Editor's note: Like much of the rest of the country, Governing will take a break over the holidays. But David Kidd, our photojournalist and storyteller, has put together some unique holiday images he has collected from his travels around the country, together with the story that lies behind each one. So, enjoy and see you in the new year.

The Biltmore Palms

Legend has it that Irving Berlin wrote White Christmas sitting by a pool at the Biltmore Hotel in Phoenix. The treetops might be glistening in December, but it’s safe to say children won’t be listening to hear sleigh bells in Arizona’s biggest city. In the last hundred years of record keeping, less than four inches of snow has fallen on Phoenix.

According to recent data compiled by the National Weather Service, residents of Maine, upstate New York, western Pennsylvania and West Virginia as well as the Rockies and Sierra Nevada have the best chance of seeing snow on Dec. 25. As defined by the Weather Service, one inch of snow on the ground qualifies as a white Christmas. Guests of the Arizona Biltmore who want to see snow on Christmas can make the 11-hour drive north to Crested Butte, Colo. where the chances are close to 100 percent. 

A Decorated Communist

Communism collapsed 30 years ago and so, too, did the innumerable heroic statues of party leaders in Eastern Europe. Surprisingly, a fallen statue of Vladimir Lenin was resurrected and now resides in Seattle, specifically, in the Fremont neighborhood, a liberal enclave of artists and counter-culturalists, techies and professionals. Commissioned by the Czech Communist Party in 1988, the 16-foot-tall bronze likeness of the Russian revolutionary stood in the Czechoslovak Socialist Republic for just one year.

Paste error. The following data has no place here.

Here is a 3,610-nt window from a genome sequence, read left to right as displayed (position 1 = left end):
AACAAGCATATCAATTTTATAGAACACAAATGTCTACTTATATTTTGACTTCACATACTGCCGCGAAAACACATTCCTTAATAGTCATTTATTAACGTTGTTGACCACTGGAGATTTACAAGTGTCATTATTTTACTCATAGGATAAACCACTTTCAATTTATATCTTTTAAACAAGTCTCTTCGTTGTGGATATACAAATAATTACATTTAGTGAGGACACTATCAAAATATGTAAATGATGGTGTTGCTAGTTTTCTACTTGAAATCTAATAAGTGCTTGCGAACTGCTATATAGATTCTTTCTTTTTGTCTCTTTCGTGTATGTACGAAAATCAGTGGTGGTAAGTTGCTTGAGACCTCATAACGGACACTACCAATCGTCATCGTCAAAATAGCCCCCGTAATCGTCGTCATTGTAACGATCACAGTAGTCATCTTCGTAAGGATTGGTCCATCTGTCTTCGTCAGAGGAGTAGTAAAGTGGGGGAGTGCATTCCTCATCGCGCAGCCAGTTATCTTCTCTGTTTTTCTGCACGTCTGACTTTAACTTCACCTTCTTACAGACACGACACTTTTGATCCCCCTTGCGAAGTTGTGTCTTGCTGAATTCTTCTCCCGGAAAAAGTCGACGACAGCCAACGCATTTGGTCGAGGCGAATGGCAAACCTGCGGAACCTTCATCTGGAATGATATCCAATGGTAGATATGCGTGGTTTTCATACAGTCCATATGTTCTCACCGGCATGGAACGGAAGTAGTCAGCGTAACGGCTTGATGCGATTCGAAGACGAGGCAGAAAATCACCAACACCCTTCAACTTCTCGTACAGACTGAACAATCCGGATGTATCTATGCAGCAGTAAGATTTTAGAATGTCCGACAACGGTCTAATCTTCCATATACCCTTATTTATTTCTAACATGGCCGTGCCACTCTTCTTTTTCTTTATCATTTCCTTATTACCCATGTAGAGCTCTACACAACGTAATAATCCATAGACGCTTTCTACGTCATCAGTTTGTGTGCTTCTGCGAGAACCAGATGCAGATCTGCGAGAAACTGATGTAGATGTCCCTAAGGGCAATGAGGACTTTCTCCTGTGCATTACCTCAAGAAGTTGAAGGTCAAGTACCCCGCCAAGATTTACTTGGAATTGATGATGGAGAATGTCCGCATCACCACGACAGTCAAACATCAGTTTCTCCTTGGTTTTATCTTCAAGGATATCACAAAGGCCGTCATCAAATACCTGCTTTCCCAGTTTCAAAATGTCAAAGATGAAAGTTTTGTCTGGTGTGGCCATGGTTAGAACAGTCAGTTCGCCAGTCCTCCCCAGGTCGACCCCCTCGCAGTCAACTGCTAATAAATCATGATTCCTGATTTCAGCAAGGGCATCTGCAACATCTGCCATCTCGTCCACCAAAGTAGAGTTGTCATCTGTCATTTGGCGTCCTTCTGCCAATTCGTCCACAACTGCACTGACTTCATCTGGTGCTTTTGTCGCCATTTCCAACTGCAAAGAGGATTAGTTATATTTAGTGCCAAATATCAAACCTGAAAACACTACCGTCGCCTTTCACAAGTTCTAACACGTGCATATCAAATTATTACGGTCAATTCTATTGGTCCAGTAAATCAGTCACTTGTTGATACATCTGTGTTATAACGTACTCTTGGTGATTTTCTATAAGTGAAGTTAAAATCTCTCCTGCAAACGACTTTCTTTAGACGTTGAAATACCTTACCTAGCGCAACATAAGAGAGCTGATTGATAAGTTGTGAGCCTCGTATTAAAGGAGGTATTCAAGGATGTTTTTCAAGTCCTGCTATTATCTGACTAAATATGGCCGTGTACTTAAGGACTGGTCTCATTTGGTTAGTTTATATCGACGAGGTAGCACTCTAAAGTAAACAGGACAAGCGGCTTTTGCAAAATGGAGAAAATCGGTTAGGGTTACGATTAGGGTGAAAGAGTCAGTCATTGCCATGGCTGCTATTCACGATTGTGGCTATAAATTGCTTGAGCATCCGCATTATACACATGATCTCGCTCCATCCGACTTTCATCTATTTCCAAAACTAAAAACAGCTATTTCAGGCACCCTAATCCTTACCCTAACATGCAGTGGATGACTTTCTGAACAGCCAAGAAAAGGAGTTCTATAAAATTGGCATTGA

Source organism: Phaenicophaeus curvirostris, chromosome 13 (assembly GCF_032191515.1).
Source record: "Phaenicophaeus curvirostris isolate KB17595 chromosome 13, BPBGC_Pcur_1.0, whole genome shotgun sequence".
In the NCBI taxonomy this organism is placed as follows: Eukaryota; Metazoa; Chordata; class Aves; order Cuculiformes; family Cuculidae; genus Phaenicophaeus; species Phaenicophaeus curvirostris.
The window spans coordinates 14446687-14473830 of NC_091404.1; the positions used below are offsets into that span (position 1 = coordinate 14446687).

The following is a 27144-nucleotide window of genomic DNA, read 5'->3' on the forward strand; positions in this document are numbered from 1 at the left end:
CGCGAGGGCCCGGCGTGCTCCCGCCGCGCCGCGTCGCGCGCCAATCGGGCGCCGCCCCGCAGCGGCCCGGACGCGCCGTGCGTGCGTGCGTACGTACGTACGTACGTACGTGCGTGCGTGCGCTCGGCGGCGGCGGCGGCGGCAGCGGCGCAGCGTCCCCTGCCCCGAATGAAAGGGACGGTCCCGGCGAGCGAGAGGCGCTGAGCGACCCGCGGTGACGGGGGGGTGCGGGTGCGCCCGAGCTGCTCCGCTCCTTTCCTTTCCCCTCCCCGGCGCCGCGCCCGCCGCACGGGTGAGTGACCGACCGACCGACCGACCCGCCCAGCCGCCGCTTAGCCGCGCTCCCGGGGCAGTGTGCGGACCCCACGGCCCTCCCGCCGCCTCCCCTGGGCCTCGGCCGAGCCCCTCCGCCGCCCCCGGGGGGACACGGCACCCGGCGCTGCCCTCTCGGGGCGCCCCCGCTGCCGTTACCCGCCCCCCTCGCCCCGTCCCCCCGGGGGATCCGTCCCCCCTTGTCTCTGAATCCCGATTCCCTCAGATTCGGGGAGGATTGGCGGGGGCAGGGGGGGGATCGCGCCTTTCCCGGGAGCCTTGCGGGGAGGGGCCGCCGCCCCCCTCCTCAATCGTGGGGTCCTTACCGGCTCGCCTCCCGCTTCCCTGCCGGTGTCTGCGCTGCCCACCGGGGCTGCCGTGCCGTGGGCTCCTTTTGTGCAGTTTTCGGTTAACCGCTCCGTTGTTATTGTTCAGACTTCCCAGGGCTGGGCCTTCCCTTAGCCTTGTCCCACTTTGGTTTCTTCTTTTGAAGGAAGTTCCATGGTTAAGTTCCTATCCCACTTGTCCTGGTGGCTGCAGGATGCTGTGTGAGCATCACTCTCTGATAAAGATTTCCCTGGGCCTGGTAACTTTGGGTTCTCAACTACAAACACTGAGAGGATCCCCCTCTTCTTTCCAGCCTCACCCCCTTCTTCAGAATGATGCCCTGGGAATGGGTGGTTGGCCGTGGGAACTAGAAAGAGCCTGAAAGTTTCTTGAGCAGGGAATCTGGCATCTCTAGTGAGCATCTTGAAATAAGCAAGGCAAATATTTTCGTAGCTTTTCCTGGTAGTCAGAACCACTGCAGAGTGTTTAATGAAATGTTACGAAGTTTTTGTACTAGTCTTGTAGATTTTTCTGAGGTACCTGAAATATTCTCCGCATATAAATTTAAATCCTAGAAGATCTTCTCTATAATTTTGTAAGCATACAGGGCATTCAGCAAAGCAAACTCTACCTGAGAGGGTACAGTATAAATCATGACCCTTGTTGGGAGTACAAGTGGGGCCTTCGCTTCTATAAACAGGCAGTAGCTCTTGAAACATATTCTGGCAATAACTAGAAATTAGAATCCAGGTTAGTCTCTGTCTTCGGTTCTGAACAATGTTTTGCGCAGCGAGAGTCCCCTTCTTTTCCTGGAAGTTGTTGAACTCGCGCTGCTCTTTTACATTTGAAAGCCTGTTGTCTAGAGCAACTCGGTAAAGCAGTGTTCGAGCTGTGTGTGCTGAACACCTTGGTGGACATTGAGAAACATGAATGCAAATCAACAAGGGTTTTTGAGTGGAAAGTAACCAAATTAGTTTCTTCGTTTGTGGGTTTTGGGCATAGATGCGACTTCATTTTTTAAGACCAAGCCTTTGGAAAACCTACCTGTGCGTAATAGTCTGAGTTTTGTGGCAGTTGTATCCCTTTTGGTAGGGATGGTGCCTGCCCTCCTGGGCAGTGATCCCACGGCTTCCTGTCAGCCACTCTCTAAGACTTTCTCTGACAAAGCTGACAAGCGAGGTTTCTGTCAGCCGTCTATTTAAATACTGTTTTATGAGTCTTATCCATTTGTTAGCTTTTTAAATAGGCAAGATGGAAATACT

It was saved from an ignominious end when it was discovered in a scrapyard and purchased by an American English teacher. He hoped to preserve the artifact for its historic and artistic value, and later to promote his planned Slovak restaurant in a Seattle suburb. But his untimely death put the statue in the hands of his family who sent it to a foundry in Fremont to be melted down and the metal repurposed. But the foundry’s owner thought the work of art worthy of display.

Since its public unveiling in 1995, the statue has regularly been decorated and vandalized with intentions both silly and serious. The revolutionary’s hand is routinely painted red to symbolize the blood of those who suffered and died because of him. The sculpture was not immune from threat of removal during the recent kerfuffle over Confederate monuments, but there’s nothing anyone can do as long as it remains on private property.

Since 2004, Lenin’s likeness is decorated for the holidays, draped in Christmas lights with a big star placed over his head. It’s all in keeping with Fremont’s mock Latin motto: De Libertas Quirkas,  roughly translated as “freedom to be strange.”